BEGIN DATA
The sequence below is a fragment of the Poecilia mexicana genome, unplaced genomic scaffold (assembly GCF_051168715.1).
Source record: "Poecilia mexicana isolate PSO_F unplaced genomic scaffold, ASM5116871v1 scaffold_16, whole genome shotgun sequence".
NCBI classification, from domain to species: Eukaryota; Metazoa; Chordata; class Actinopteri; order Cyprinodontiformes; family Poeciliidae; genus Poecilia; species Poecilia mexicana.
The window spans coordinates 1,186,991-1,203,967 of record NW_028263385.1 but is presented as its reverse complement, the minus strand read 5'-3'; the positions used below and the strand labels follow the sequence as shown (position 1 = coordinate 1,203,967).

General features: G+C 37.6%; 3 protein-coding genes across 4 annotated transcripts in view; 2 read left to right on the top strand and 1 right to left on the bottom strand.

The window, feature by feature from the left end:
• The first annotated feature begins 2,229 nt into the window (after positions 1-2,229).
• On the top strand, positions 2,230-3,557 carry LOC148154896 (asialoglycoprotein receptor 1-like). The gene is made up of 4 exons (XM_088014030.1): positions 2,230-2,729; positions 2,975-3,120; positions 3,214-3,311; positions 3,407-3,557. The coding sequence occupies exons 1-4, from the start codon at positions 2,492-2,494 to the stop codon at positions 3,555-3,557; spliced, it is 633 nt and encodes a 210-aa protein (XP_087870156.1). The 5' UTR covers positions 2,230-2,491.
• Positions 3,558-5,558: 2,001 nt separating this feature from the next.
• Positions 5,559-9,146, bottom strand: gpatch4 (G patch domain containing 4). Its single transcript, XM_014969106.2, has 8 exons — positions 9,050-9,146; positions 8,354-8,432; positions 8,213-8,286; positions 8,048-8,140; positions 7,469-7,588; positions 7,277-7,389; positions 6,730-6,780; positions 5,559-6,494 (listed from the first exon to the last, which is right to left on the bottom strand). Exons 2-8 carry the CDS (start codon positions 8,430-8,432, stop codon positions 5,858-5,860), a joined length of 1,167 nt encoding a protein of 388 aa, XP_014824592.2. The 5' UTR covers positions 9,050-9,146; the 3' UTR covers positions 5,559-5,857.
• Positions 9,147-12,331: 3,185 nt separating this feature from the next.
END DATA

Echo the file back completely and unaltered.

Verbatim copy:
The sequence below is a fragment of the Poecilia mexicana genome, unplaced genomic scaffold (assembly GCF_051168715.1).
Source record: "Poecilia mexicana isolate PSO_F unplaced genomic scaffold, ASM5116871v1 scaffold_16, whole genome shotgun sequence".
NCBI classification, from domain to species: Eukaryota; Metazoa; Chordata; class Actinopteri; order Cyprinodontiformes; family Poeciliidae; genus Poecilia; species Poecilia mexicana.
The window spans coordinates 1,186,991-1,203,967 of record NW_028263385.1 but is presented as its reverse complement, the minus strand read 5'-3'; the positions used below and the strand labels follow the sequence as shown (position 1 = coordinate 1,203,967).

General features: G+C 37.6%; 3 protein-coding genes across 4 annotated transcripts in view; 2 read left to right on the top strand and 1 right to left on the bottom strand.

The window, feature by feature from the left end:
• The first annotated feature begins 2,229 nt into the window (after positions 1-2,229).
• On the top strand, positions 2,230-3,557 carry LOC148154896 (asialoglycoprotein receptor 1-like). The gene is made up of 4 exons (XM_088014030.1): positions 2,230-2,729; positions 2,975-3,120; positions 3,214-3,311; positions 3,407-3,557. The coding sequence occupies exons 1-4, from the start codon at positions 2,492-2,494 to the stop codon at positions 3,555-3,557; spliced, it is 633 nt and encodes a 210-aa protein (XP_087870156.1). The 5' UTR covers positions 2,230-2,491.
• Positions 3,558-5,558: 2,001 nt separating this feature from the next.
• Positions 5,559-9,146, bottom strand: gpatch4 (G patch domain containing 4). Its single transcript, XM_014969106.2, has 8 exons — positions 9,050-9,146; positions 8,354-8,432; positions 8,213-8,286; positions 8,048-8,140; positions 7,469-7,588; positions 7,277-7,389; positions 6,730-6,780; positions 5,559-6,494 (listed from the first exon to the last, which is right to left on the bottom strand). Exons 2-8 carry the CDS (start codon positions 8,430-8,432, stop codon positions 5,858-5,860), a joined length of 1,167 nt encoding a protein of 388 aa, XP_014824592.2. The 5' UTR covers positions 9,050-9,146; the 3' UTR covers positions 5,559-5,857.
• Positions 9,147-12,331: 3,185 nt separating this feature from the next.